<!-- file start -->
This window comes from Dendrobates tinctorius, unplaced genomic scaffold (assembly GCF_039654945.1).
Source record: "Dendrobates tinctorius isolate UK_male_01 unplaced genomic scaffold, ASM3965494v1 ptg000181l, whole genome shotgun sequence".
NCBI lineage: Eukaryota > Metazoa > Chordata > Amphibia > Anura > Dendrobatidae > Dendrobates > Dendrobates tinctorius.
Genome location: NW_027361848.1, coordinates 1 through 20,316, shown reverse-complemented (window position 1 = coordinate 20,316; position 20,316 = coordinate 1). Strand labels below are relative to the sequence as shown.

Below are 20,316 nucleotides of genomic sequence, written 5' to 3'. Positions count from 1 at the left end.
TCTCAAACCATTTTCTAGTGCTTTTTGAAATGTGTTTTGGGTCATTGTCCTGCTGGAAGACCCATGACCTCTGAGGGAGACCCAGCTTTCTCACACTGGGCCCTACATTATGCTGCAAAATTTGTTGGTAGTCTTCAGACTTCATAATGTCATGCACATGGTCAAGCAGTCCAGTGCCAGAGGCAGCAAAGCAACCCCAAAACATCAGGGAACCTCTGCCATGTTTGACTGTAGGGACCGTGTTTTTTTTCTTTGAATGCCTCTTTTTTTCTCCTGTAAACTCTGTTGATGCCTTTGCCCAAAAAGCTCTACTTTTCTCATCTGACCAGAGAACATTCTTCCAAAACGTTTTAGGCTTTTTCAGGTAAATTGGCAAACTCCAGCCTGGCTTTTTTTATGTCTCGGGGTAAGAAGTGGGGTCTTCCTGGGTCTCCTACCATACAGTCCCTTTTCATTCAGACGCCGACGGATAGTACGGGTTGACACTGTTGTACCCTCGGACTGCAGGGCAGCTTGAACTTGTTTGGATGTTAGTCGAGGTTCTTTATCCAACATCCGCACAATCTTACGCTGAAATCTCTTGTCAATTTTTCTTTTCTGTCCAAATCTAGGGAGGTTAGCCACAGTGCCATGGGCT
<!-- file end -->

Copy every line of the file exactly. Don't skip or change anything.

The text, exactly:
This window comes from Dendrobates tinctorius, unplaced genomic scaffold (assembly GCF_039654945.1).
Source record: "Dendrobates tinctorius isolate UK_male_01 unplaced genomic scaffold, ASM3965494v1 ptg000181l, whole genome shotgun sequence".
NCBI lineage: Eukaryota > Metazoa > Chordata > Amphibia > Anura > Dendrobatidae > Dendrobates > Dendrobates tinctorius.
Genome location: NW_027361848.1, coordinates 1 through 20,316, shown reverse-complemented (window position 1 = coordinate 20,316; position 20,316 = coordinate 1). Strand labels below are relative to the sequence as shown.

Below are 20,316 nucleotides of genomic sequence, written 5' to 3'. Positions count from 1 at the left end.
TCTCAAACCATTTTCTAGTGCTTTTTGAAATGTGTTTTGGGTCATTGTCCTGCTGGAAGACCCATGACCTCTGAGGGAGACCCAGCTTTCTCACACTGGGCCCTACATTATGCTGCAAAATTTGTTGGTAGTCTTCAGACTTCATAATGTCATGCACATGGTCAAGCAGTCCAGTGCCAGAGGCAGCAAAGCAACCCCAAAACATCAGGGAACCTCTGCCATGTTTGACTGTAGGGACCGTGTTTTTTTTCTTTGAATGCCTCTTTTTTTCTCCTGTAAACTCTGTTGATGCCTTTGCCCAAAAAGCTCTACTTTTCTCATCTGACCAGAGAACATTCTTCCAAAACGTTTTAGGCTTTTTCAGGTAAATTGGCAAACTCCAGCCTGGCTTTTTTTATGTCTCGGGGTAAGAAGTGGGGTCTTCCTGGGTCTCCTACCATACAGTCCCTTTTCATTCAGACGCCGACGGATAGTACGGGTTGACACTGTTGTACCCTCGGACTGCAGGGCAGCTTGAACTTGTTTGGATGTTAGTCGAGGTTCTTTATCCAACATCCGCACAATCTTACGCTGAAATCTCTTGTCAATTTTTCTTTTCTGTCCAAATCTAGGGAGGTTAGCCACAGTGCCATGGGCT